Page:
Document – it represents any document needed in the process flow and is shaped like a rectangle with a wavy line at the bottom side.
Connector – indicating whether the diagram is connected to another flowchart, it comes in the form of a small circle.
Providing an easy-to-read representation of responsibilities within a process, a swimlane diagram can serve the following purposes:
To outline a certain process from start to finish by dividing it into specific sections.
To communicate and highlight which process steps or sub-processes are assigned to a particular actor within an organization, thus helping everyone involved know who is doing what.
To identify bottlenecks and other inefficiencies, which in turn helps detect redundancies between various lanes, duplicative steps, process delays or capacity constraints that can be later addressed and resolved. All this leads to increased performance and quality.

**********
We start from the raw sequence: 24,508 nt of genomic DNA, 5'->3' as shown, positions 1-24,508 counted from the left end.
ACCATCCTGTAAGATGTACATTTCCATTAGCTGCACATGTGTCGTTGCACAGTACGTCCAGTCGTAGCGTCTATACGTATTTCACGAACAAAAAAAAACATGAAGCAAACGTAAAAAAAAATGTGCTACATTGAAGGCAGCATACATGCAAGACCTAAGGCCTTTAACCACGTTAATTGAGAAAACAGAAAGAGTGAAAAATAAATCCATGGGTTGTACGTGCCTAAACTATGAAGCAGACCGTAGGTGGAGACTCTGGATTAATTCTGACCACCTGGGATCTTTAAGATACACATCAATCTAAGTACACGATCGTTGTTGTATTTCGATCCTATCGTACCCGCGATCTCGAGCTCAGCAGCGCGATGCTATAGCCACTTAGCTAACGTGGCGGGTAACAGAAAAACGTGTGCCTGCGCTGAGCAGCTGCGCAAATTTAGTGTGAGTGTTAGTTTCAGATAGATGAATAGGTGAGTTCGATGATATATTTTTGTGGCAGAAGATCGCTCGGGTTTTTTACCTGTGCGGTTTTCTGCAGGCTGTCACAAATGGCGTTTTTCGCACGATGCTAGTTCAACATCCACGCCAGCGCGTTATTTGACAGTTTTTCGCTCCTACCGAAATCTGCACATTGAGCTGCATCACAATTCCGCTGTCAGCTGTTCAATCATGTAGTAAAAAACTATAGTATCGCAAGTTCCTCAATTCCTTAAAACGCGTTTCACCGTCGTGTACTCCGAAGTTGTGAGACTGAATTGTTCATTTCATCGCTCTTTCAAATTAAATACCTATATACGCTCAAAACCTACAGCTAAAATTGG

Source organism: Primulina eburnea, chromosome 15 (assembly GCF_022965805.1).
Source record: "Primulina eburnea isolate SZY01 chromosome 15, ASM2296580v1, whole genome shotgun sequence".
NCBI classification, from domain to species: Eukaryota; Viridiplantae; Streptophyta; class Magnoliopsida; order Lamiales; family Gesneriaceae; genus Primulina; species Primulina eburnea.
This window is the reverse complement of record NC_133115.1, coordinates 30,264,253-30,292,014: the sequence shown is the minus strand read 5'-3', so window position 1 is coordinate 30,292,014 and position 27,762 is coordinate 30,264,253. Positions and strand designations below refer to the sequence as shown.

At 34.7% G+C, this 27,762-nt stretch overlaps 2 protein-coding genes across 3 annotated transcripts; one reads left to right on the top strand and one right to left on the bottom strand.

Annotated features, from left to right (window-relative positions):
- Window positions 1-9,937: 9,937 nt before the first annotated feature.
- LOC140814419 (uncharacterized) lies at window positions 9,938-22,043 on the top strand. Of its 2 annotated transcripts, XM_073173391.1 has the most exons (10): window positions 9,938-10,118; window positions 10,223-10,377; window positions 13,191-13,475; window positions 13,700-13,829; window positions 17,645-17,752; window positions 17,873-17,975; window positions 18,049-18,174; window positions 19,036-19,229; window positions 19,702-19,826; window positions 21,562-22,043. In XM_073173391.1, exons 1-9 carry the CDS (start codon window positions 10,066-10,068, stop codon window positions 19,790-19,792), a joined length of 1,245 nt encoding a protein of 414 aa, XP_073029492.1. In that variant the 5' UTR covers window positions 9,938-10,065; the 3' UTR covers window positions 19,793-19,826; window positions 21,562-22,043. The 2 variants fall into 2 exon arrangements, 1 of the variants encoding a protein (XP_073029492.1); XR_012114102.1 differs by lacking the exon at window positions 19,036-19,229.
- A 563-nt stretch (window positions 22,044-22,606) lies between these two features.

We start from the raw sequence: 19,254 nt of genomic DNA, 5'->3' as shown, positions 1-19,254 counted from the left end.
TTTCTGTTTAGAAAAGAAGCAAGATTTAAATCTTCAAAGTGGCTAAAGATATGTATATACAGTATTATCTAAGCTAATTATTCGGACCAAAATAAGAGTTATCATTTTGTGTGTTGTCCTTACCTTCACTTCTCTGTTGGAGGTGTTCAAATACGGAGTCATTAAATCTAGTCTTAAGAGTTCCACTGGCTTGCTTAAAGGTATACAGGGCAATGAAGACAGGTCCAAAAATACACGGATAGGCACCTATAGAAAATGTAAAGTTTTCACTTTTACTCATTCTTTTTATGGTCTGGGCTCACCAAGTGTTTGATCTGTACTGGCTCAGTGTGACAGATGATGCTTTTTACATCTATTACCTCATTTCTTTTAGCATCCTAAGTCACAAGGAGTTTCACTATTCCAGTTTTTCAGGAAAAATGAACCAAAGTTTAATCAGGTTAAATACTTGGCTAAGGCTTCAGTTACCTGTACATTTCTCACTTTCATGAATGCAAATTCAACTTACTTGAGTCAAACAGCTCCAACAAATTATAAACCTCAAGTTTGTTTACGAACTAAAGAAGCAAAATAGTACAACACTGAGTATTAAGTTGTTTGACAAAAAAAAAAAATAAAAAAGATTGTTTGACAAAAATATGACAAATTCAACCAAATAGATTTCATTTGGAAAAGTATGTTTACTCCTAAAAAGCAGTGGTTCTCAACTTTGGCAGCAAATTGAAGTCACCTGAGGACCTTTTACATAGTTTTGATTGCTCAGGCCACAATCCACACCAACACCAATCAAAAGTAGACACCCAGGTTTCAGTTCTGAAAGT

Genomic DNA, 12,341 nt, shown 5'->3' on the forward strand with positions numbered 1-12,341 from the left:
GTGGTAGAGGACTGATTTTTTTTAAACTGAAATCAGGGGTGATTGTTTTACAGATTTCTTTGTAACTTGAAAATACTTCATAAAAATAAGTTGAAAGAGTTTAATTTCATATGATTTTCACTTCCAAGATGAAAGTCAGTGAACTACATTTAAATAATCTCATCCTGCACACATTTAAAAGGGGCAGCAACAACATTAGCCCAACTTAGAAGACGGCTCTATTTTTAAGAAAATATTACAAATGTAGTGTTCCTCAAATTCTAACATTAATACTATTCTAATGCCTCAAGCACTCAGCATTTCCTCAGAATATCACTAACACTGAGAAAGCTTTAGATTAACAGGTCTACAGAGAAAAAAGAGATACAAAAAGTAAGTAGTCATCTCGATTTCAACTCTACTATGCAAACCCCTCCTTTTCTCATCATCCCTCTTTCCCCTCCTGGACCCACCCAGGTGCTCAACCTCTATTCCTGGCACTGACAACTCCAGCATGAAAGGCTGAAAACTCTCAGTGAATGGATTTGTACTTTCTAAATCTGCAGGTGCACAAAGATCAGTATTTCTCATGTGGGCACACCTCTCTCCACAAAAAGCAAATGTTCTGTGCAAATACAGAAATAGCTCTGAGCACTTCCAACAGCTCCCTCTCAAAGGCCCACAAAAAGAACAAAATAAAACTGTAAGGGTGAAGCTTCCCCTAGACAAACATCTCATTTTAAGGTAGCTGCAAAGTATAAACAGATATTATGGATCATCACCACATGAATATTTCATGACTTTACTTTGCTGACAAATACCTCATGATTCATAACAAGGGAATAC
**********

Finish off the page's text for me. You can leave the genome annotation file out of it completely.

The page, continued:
To better structure a given process and account for evolving circumstances, such as staffing or technology changes.
To provide a formal model of integrating processes between teams and departments, which results in clearer, more organized workflows on an ongoing basis.
Dealing with any kind of process that involves multiple parties is a great opportunity to document it with the help of swimlane diagrams. Organizations from various industries and sectors can use them to clearly show their internal processes of handling a specific initiative and to implement a standard workflow model. Given the various purposes that they can serve, swimlane diagrams have evolved to include several specific sub-types, such as:
Describing how activities are coordinated to create a workflow.
Documenting a particular process based on scenario testing and what-if assessment.
Showing how micro-processes are sequentially linked together in an operation, they describe the attributes of more complex processes; there are several types of cross-functional flow charts: the matrix, the deployment and opportunity flow charts.